My family and I are lucky enough to be a part of some wonderful communities here in Portland, all within easy walking distance. One is centered on the public school our daughter attends (Reiche), which is packed full of caring, committed teachers. Another is our few blocks of the Parkside neighborhood, which includes a potpourri of young families, older professionals and retired folks.

Two others are some of the most vibrant, welcoming places in town: Sacred Heart Church on Mellon Street and Holy Trinity Orthodox Church on the corner of Park and Pleasant streets. On any given Sunday, at either of these places, you can try your hand at many languages, from Kirundi to Amharic to Georgian; you can hear music from several centuries and continents; you can sample wonderful foods from around the world; and you can share stories with friends.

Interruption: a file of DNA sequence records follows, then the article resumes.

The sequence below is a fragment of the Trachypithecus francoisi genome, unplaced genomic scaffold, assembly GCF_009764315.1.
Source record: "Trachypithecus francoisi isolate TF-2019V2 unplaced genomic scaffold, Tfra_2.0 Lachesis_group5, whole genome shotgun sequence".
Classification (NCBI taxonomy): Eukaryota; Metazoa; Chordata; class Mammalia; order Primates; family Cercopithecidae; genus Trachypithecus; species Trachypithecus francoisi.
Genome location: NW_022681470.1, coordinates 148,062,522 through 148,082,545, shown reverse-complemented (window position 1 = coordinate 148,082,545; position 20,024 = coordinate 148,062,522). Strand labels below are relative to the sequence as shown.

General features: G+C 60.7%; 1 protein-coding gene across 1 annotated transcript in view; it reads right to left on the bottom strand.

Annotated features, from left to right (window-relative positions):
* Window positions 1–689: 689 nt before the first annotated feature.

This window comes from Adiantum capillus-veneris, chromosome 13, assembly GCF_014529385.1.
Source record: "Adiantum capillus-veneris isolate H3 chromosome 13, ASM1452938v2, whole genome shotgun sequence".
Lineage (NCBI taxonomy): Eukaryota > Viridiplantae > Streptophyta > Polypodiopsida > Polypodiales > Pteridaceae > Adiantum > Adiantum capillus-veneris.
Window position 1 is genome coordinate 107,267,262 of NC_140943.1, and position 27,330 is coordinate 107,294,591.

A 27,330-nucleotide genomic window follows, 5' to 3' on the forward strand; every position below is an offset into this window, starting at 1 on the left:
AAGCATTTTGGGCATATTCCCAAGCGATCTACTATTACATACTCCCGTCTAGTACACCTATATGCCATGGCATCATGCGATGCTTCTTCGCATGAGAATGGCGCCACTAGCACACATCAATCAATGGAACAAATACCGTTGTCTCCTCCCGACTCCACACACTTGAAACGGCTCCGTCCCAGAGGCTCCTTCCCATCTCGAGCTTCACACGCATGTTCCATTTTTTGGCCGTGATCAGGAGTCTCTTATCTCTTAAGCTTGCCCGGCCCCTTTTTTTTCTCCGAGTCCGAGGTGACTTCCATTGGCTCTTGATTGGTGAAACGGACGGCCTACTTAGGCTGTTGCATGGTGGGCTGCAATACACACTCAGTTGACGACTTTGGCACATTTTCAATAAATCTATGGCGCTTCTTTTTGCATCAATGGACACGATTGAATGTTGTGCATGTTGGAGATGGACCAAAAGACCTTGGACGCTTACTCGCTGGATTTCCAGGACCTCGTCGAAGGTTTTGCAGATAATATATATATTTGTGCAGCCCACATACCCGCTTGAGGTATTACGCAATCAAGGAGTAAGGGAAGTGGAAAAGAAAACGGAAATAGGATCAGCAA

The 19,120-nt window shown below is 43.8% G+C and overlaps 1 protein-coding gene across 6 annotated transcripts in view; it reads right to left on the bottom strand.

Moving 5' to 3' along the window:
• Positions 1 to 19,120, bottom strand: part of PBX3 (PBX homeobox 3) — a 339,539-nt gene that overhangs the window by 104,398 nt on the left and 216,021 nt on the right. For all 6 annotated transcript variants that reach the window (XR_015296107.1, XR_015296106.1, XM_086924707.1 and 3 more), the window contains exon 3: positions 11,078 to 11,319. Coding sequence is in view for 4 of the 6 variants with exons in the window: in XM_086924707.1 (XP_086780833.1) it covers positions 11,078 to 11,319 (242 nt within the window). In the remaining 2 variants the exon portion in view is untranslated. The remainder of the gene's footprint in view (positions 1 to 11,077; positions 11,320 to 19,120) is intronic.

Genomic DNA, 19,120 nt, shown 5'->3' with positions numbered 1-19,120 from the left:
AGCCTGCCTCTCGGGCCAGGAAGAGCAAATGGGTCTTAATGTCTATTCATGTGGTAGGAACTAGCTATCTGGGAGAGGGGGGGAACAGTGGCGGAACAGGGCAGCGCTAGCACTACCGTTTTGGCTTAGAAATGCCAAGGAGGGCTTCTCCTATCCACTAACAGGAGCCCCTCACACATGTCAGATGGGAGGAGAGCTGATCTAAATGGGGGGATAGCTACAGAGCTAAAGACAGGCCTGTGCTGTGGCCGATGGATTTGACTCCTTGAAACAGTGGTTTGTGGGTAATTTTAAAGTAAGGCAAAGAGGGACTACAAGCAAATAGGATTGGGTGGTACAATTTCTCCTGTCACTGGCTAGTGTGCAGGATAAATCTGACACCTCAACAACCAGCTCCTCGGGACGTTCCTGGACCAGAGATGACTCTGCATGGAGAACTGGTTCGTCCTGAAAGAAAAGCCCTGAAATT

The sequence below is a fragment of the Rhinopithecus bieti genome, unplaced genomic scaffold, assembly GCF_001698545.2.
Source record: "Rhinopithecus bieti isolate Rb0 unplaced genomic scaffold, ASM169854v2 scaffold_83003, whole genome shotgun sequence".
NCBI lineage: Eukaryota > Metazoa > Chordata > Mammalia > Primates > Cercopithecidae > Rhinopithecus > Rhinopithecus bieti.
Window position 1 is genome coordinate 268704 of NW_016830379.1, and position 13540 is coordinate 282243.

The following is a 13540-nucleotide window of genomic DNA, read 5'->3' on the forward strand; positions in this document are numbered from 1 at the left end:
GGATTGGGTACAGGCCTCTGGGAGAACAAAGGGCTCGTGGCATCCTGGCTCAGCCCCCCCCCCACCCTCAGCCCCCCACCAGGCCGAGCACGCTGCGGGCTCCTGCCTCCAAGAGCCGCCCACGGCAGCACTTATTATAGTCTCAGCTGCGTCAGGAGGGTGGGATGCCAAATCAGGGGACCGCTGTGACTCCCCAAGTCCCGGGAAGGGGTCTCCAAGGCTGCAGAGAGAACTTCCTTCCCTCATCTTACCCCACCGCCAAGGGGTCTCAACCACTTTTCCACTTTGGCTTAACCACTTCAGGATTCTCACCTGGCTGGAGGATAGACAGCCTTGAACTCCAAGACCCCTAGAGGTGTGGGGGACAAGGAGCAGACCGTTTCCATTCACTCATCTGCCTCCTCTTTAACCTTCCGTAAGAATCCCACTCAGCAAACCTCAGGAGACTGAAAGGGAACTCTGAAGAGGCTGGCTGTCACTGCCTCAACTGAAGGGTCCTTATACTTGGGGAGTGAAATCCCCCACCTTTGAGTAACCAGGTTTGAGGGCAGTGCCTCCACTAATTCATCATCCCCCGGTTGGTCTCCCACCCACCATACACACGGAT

Or rather, you used to be able to do these things. Thanks to the policies of the Trump administration, many parishioners are staying home. They are afraid to go to work, where immigration officials lie in wait for them.

They are also scared to go to church. Recently, Sacred Heart has been unable to collect the money it needs to keep its doors open, despite serving hundreds of people from all over the world and all walks of life.

We need to protect all our citizens, not just the rich ones or the white ones. Immigrants contribute so much to our daily life and culture. Let’s spread “throughout the world,” as Pope Francis has said, “a culture of acceptance and solidarity, in which no one is seen as useless, out of place or disposable.” Patriarch Bartholomew agrees: “We must work together, irrespective of religious conviction, racial origin and professional discipline. Our efforts will remain meaningless and fruitless if they remain fragmented and isolated.”

Anastasia Antonacos

Portland